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A long overdue first release for Cyclone, on request from the (small) community.
Cyclone DDS supports Linux, macOS and Windows as first-tier platforms. The code builds cleanly on all of them and all tests consistently pass. The occasional build failures in the continuous integration builds are related to infrastructure issues where downloading prequisites (such as maven) sometimes fails. Use of static analysis tools is so far limited to Clang's static analyzer (clean there, too), and we're working on getting it checked by Coverity Scan for a more thorough analysis.
The initial contribution was a combination of sources of various ages and with various different naming philosophies and programming styles. This needs addressing for two reasons in particular: firstly, it is well known that such discrepancies can easily hide bugs, and secondly, this is a barrier to new contributors. Eliminating these discrepancies is an ongoing process.
Fortunately, there is evidence that the negative impact is minor: the number of known issues in the code is very small, it generally exhibits excellent performance and no nasty misbehaviours (based on our own observations and issues raised by the community). Secondly, although there are very few direct contributions from people in the community, they have suggested a number of improvements and some have also indicated that they have put in additional features they required. (We've invited them to contribute their fixes or enhancements, but so far no pull requests have come.)
Another area of ongoing improvement is that of modularisation of various internal components and making them pluggable. The aim here is to make it easier to alter the behaviour or provide optimised implementations for specific uses. These components cover such things as message representations, implementation of data storage on behalf of the application and networking interfaces. These changes will turn Cyclone DDS from a dedicated DDS implementation into a more general platform that can then be optimised for specific applications. Needless to say, anyone who simply wishes to use DDS will always be able to do so without being required to do such specialisation.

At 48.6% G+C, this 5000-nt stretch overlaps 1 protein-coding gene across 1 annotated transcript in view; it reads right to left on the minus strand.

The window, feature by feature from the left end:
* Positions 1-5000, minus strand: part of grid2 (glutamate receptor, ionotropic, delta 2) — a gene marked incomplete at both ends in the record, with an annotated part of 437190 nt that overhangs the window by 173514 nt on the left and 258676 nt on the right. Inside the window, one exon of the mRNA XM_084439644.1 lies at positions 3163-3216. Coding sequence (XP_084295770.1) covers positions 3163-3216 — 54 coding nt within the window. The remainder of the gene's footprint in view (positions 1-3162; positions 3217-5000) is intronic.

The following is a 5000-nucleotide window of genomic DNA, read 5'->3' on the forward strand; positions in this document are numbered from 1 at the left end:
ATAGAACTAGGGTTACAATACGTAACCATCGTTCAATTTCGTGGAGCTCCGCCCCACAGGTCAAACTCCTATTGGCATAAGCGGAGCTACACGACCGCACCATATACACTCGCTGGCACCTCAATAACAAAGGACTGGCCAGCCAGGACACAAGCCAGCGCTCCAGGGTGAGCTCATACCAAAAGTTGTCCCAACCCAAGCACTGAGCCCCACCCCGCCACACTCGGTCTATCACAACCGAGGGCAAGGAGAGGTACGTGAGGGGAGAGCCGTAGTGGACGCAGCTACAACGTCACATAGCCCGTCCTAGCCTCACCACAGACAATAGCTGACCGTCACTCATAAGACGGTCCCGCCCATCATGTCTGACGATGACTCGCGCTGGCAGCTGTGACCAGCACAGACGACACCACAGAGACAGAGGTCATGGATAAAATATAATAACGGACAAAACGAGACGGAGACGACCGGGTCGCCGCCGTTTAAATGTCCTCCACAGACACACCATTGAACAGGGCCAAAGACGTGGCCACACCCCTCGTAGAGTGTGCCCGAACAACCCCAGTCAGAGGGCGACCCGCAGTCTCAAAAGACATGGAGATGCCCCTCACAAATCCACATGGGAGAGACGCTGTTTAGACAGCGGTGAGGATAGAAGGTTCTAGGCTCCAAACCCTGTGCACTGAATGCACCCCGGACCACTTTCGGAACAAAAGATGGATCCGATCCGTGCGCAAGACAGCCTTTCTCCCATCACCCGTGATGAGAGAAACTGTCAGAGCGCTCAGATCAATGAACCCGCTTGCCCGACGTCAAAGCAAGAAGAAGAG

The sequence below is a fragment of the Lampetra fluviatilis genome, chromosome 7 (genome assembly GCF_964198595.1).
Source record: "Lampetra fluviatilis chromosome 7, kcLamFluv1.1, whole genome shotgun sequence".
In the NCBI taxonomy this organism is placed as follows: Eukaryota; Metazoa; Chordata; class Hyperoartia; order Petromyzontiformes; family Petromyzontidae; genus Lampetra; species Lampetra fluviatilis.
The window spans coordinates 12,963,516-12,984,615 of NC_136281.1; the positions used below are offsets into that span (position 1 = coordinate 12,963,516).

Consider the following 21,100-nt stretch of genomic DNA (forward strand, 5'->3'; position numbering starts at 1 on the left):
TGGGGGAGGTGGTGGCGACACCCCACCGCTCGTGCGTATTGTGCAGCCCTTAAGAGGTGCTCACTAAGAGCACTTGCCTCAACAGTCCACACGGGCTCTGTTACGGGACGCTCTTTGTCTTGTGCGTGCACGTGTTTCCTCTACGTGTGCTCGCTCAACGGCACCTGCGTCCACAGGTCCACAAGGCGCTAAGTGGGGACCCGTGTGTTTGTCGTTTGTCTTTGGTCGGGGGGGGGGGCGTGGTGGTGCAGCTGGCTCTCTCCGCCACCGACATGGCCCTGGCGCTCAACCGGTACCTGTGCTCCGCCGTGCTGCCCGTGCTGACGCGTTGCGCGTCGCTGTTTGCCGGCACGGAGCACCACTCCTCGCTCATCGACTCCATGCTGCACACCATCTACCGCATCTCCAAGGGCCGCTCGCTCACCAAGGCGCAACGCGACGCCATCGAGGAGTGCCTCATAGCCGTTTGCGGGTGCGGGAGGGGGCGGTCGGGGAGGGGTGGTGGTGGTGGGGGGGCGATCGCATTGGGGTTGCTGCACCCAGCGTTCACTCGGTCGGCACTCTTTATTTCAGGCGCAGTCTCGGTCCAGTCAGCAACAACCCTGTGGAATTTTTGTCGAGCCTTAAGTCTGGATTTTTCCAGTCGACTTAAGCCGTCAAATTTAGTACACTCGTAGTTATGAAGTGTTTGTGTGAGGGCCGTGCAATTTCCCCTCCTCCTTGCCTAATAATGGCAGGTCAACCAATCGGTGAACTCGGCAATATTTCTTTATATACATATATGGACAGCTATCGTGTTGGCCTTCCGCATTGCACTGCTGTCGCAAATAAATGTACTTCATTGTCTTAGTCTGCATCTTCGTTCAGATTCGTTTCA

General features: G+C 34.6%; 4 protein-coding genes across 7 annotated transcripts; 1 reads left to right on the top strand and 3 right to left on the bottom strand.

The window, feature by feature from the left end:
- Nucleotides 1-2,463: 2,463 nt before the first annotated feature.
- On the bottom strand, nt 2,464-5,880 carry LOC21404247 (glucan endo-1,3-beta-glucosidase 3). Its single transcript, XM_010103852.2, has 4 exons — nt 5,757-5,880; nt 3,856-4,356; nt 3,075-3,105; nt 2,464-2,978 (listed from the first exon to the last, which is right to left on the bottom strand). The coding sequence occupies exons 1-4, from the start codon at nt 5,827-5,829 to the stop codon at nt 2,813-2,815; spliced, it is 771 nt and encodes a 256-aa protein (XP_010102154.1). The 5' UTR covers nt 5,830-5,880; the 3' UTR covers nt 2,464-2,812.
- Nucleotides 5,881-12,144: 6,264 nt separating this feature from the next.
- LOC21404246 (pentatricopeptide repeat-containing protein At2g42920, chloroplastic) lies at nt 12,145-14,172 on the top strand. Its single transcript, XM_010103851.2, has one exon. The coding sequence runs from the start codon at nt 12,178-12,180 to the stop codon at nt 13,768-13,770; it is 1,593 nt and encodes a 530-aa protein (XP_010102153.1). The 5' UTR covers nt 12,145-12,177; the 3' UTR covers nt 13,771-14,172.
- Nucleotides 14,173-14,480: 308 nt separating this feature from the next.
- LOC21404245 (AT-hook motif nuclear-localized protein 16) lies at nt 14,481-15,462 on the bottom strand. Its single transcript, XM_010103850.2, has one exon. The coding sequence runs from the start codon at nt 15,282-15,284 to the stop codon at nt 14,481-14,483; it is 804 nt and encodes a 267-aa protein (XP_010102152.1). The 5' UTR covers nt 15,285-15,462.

Cyclone has does not rely on any of the projects listed in the Bug List. There are no known vulnerabilities in Cyclone itself at this time, but the overwhelming likelihood is that there are plenty but that no serious effort has yet been spent on finding them.
Documentation is included in the sources and currently primarily aimed at generating a manual in PDF format. The generated PDF is hosted on GitHub and referenced from the project's top-level README. While this document is limited, it does include an API reference section, a "getting started" chapter and a guide to configuring Cyclone. Furthermore, a tool for editing the XML configuration file is included as well, which is relevant especially because it provides reference documentation for each of the settings.
The documentation and examples appear to be adequate for new users to get started, as the questions asked on GitHub were all concerning rather more advanced problems. That said, as is often the case, the documentation and examples are in need of improvement. One area in particular has our current attention, and that is converting from a PDF format to a more convenient, web-hosted format. This will make it much more accessible in practice.
There is no end-user tooling.
OMG DDS 1.4 (Minimum Profile with some of the Content Filtered Profile), but with an alternative API.
OMG DDSI-RTPS 2.2
Presentation at Eclipse IoT Asia; and otherwise a number of questions, comments and bugs on GitHub. The number of individuals is small, but the quality of the questions and comments has increased tremendously, showing that these people have really invested time in studying the code. Some small contributions have been made, but unfortunately as suggestions rather than as pull requests, despite inviting them to do a pull request.